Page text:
A Red Cross official said bar-
ring problems such as new
fighting nearby the plane would
return daily for several days
to restock Beirut's hospital.
Samuel Asper, a Baltimore
physician. -who heads the Am-
erican University Hospital, said
the situation there was "ter-
rible."
ASPER HAS refused several
U. S. Embassy recommends-
tions to evacuate. Beirut is in
its third week without water or
electricity.
A spokesman for the right-
wing Christians said their forces
mounted a strong counterattack
yesterday and beat back a left-
ist thrust into the northern
edge of the Christian heartland.
Guerrillas sliced into the en-
clave south of Tripoli on Mon-
day and claimed capture of
Chekka, the site of Lebanon's
largest cement factory on an
important deepwater bay on the
Mediterranean coast about 40
miles north of Beirut.
A spokesman for the leftist
central command said five oth-
er small villages in the area
including Hamat and Salata
also were overrun.
T H E P H A L A N G E
spokesman said yesterday,
"We regained control of Hamat,
a major artillery position, and
Salata, adjacent to the indus-
trial compound."
Christian forces also took the
town of Amyoun, six miles in-
land from Chekka, in another
counterattack, the Christians
said.
Palestinians claimed Syrian
troops were helping the Chris-
tian counter-attack in north-
ern Lebanon.
JOURNALISTS NEAR the
front said hundreds of Chris-
tian reinforcements in trucks
and buses, accompanied by
jeeps carrying antitank guns,
were seen headed north through
Batroun six miles south of
Chekka.

The leftist command said the
Chekka raid was a counterblow
for the two-week Christian as-
s mit on the Tal Zaatar Pales-
tinian camp in Christian-held
eastern Beirut.
A Phalange spokesman said
Tal Zaatarr was "in death ag-
ony. It is literally finished."
The camp's guns once control-
led key roads from Beirut to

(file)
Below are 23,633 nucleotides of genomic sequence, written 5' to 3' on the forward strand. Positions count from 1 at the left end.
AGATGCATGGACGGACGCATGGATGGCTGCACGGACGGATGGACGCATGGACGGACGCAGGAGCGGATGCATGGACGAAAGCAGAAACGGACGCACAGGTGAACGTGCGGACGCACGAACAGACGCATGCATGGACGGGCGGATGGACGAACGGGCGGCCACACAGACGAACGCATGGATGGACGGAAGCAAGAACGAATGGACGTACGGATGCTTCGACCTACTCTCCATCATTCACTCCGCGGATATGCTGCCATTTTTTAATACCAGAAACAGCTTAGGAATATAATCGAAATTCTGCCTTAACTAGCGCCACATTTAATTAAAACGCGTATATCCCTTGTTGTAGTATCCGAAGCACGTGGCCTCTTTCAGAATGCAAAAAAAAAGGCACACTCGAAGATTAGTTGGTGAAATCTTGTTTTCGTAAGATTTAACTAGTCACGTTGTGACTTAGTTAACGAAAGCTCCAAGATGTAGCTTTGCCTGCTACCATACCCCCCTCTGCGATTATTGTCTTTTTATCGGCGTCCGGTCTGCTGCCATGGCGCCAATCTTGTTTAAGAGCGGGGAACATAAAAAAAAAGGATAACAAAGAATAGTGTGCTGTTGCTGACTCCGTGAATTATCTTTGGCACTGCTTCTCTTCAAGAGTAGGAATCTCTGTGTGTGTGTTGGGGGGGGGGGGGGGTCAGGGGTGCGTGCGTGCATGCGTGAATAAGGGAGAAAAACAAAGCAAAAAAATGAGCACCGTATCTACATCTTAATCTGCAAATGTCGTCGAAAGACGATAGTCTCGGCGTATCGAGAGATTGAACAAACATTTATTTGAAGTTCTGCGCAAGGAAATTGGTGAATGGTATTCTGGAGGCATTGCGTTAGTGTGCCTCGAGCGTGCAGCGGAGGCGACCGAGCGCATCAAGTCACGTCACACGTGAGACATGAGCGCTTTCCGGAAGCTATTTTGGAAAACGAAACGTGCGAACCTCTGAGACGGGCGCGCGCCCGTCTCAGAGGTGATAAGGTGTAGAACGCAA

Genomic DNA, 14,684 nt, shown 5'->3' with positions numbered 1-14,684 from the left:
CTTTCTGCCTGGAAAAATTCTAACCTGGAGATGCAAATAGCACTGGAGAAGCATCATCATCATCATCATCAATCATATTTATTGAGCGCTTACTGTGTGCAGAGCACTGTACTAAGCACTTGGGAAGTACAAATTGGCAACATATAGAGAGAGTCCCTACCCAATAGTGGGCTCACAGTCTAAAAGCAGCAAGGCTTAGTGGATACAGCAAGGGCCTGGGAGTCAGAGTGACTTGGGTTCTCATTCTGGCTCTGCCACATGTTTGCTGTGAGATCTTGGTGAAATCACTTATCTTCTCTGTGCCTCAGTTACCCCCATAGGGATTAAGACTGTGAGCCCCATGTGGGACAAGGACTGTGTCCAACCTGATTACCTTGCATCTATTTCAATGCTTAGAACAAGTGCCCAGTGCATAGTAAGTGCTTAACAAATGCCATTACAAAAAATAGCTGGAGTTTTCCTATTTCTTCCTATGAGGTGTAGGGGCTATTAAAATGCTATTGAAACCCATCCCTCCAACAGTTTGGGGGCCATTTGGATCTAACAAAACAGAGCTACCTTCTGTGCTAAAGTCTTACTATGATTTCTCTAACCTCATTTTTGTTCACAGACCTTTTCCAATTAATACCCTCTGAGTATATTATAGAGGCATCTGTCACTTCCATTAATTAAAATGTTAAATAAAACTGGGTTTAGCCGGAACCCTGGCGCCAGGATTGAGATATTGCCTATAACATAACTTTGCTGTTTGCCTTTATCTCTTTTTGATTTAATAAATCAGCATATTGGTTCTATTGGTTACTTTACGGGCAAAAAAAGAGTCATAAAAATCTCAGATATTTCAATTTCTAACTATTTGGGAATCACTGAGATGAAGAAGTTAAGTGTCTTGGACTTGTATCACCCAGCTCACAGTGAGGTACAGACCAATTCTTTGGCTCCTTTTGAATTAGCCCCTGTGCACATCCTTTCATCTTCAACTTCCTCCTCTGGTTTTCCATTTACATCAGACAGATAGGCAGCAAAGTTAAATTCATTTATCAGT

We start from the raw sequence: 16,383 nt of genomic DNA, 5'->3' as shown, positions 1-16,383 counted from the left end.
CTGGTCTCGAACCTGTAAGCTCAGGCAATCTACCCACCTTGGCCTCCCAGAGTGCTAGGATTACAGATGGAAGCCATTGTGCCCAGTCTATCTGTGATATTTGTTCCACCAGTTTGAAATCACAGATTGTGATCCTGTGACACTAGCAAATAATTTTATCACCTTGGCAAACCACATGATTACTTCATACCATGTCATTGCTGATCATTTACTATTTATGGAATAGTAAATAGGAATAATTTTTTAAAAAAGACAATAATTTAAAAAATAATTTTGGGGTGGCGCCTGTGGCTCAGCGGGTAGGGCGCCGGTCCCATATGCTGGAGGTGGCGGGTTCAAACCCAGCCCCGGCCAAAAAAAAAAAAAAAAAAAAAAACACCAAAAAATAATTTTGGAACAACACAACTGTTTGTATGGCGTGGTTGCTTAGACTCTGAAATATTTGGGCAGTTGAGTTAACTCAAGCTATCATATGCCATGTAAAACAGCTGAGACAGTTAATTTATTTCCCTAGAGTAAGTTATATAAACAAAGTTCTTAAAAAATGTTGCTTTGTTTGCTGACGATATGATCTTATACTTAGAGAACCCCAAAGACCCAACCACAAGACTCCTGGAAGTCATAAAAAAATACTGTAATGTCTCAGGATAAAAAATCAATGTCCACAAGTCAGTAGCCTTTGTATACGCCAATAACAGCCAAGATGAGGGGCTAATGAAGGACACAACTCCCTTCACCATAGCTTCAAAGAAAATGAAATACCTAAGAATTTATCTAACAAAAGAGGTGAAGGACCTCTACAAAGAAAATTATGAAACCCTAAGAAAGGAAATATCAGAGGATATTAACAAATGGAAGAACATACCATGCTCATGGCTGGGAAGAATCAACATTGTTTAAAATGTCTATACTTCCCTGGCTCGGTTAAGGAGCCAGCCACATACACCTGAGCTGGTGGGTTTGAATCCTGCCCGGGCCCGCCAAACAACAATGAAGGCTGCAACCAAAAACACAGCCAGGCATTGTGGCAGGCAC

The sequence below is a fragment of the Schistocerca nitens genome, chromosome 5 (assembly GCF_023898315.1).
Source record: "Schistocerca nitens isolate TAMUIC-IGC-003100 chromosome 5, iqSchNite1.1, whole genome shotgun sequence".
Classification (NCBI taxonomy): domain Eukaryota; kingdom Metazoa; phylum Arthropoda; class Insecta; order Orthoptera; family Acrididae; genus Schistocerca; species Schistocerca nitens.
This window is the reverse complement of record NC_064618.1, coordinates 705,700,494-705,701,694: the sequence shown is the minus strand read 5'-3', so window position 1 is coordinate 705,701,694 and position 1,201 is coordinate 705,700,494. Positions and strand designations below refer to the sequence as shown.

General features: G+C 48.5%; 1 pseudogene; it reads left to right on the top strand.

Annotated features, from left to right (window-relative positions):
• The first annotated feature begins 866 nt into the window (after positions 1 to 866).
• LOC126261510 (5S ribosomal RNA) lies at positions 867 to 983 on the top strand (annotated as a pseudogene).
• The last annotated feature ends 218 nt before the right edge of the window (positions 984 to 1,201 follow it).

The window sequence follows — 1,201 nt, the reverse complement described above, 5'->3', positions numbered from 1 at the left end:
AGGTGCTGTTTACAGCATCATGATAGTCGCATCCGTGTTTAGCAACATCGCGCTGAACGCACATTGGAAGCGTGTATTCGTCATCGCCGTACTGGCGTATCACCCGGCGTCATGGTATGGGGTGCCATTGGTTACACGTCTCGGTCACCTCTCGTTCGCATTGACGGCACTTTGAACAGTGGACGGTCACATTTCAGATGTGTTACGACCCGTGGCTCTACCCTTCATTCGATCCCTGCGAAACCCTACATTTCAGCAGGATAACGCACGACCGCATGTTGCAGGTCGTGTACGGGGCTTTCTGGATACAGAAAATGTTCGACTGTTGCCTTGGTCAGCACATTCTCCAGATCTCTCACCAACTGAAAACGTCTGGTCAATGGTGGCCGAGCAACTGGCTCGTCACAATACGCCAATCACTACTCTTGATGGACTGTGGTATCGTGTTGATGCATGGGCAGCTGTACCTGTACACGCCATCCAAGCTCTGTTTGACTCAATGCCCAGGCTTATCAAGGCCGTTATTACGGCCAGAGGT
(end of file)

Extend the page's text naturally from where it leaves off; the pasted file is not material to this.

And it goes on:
the Christian heartland. Chris-
tians cantlred the neighboring
Jisr el-Basha camp last week.
WESTERN REPORTERS at
the dge of Tal Zastar said de-
foal - s file in at the center of
the camn were no longer firmg
bak with mortars or anti-air-
cr-Pt we-nons.
"Their resistance is fizzling
ot " the Phalange snokesman
said. - "Thev're fighting back
only with s-oradic vollevs of
auto-atic light weapon fire."
Moslem - controlled Beirut
radio said the leftist Moslem
leadership was studying new
proposals submitted by Syria
for the settlement of differences
between Syria and the Pales-
tinian guerrillas.
IT SAID THE proposals,
which were not disclosed, were
carried by Libyan Premier Ab-
dol Salam Jalloud, who met
with Arafat and Lebanese left-
ist leader Kamal Jumblatt in
Aley, east of Beirut.
The broadcast suggested the
Soviet Union had brought pres-
sure on Syria to restrain its ef-
forts to control the Palestinians.
It noted that Syrian Foreign
Minister Halim Khaddam is in
Moscow and Arafat and Jum-
blatt met with the Soviet am-
bassador to Lebanon, Alexan-
der Soldatov, before meeting
with Jalloud.
THE PALESTINE news ag-
ency WAFA charged that Syr-
ian authorities were arresting
members of the Palestine Lib-
eration Army (PLA) in Syria.
The PLA is under Arafat's com-
mand but is separate from his
guerrilla organizations.
WAFA said those detained
included one general two colo-
nels, three maojrs and three
captains.
Established in 1935 to me-
diate, arbitrate and settle un-
ion-management disputes over
fair labor practices, the Nation-
al Labor Relations Board was
declared Constitutional by the
Supreme Court in 1937.